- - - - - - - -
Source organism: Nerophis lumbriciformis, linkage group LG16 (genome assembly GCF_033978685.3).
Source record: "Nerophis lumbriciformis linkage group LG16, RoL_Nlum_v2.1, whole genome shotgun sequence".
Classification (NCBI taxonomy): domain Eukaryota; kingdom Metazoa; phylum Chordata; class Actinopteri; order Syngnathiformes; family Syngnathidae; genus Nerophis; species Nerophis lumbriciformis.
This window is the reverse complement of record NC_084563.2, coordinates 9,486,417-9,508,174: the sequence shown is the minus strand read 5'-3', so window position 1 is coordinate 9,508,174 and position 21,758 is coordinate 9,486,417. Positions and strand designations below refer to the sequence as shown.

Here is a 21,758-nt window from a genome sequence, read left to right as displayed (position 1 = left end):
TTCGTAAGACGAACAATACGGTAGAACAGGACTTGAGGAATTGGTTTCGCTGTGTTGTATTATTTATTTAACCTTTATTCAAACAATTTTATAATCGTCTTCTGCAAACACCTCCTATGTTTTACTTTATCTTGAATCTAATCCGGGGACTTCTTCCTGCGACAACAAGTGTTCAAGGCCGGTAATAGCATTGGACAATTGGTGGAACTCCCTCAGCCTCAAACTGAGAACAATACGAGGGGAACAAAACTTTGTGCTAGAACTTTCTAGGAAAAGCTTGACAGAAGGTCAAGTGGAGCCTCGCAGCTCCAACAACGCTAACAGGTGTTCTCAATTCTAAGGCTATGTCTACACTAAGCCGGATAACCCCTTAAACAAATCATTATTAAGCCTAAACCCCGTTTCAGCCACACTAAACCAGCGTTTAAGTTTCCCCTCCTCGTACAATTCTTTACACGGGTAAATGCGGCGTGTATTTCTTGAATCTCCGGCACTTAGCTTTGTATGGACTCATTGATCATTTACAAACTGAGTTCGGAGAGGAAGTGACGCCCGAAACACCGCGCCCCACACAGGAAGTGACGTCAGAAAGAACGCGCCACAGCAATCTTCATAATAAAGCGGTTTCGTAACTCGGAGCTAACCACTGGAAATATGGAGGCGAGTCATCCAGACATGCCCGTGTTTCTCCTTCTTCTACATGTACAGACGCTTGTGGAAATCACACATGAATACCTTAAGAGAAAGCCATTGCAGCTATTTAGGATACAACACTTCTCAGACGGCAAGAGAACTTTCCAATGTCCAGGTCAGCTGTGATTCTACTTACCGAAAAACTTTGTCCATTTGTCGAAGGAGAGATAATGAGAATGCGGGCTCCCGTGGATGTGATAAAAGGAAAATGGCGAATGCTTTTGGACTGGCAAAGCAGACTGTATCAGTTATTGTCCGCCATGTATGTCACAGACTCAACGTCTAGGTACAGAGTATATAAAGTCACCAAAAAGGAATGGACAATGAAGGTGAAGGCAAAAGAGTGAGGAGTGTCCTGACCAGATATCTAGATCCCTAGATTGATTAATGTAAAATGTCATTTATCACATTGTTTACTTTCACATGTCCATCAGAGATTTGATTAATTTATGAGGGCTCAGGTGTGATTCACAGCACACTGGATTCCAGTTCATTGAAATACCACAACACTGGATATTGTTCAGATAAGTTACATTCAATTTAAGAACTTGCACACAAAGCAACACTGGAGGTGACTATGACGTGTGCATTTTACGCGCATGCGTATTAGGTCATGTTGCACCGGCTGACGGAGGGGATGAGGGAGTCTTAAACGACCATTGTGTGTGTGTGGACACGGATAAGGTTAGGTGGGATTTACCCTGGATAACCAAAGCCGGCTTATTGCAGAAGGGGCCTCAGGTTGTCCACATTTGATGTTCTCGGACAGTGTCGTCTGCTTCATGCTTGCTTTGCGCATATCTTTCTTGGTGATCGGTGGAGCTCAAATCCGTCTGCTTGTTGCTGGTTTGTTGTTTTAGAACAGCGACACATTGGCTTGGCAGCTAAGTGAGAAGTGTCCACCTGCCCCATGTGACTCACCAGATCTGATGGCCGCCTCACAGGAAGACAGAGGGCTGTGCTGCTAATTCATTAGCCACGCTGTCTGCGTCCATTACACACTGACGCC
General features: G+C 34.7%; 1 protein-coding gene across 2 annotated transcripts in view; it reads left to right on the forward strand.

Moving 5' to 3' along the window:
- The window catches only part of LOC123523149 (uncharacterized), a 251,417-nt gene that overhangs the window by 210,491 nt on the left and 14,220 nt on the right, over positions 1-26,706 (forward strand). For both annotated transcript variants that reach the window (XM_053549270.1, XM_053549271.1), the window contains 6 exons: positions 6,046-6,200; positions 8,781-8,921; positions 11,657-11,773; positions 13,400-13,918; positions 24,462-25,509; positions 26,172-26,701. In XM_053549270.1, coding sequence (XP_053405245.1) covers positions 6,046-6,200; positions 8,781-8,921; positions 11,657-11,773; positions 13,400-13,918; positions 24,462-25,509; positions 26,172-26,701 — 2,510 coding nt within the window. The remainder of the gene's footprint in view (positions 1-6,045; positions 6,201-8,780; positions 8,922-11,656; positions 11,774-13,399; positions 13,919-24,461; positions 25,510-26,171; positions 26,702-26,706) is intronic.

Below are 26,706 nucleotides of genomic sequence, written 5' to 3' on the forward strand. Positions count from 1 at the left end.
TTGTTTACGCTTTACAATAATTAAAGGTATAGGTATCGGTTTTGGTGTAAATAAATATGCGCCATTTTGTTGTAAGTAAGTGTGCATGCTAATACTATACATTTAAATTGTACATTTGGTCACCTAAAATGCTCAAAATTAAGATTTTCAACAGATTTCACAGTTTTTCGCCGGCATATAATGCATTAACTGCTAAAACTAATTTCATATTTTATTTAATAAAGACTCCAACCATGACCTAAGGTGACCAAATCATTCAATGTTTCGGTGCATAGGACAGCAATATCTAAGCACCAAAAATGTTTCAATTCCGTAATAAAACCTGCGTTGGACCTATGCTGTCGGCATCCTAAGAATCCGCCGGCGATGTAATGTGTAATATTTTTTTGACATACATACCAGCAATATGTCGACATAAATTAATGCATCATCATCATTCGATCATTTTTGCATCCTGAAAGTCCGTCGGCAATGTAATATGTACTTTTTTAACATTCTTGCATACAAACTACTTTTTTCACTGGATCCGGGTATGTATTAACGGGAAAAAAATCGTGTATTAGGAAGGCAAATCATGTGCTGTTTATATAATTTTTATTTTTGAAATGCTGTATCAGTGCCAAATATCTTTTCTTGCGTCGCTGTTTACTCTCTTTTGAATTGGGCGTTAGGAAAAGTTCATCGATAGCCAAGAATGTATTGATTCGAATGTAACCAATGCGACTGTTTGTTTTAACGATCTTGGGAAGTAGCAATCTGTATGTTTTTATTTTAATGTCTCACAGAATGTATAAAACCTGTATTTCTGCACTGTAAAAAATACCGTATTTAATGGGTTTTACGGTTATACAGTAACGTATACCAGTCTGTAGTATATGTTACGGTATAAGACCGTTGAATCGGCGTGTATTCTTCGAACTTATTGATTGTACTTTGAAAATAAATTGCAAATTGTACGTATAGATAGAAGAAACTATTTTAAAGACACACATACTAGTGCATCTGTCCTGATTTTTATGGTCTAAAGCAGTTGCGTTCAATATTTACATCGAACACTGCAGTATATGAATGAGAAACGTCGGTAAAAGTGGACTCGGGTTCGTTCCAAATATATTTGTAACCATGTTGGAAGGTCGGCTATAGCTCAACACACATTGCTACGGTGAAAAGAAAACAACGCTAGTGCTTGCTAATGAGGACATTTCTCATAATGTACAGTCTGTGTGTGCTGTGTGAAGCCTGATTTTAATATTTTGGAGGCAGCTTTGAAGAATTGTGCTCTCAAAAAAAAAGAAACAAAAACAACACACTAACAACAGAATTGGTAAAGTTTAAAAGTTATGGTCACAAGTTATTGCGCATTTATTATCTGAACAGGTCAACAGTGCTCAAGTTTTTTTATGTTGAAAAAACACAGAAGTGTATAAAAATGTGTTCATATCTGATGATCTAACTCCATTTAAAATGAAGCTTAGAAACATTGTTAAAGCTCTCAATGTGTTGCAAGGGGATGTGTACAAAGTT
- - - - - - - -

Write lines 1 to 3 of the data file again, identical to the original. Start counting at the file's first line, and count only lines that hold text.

Source organism: Nerophis lumbriciformis, linkage group LG16 (genome assembly GCF_033978685.3).
Source record: "Nerophis lumbriciformis linkage group LG16, RoL_Nlum_v2.1, whole genome shotgun sequence".
Classification (NCBI taxonomy): domain Eukaryota; kingdom Metazoa; phylum Chordata; class Actinopteri; order Syngnathiformes; family Syngnathidae; genus Nerophis; species Nerophis lumbriciformis.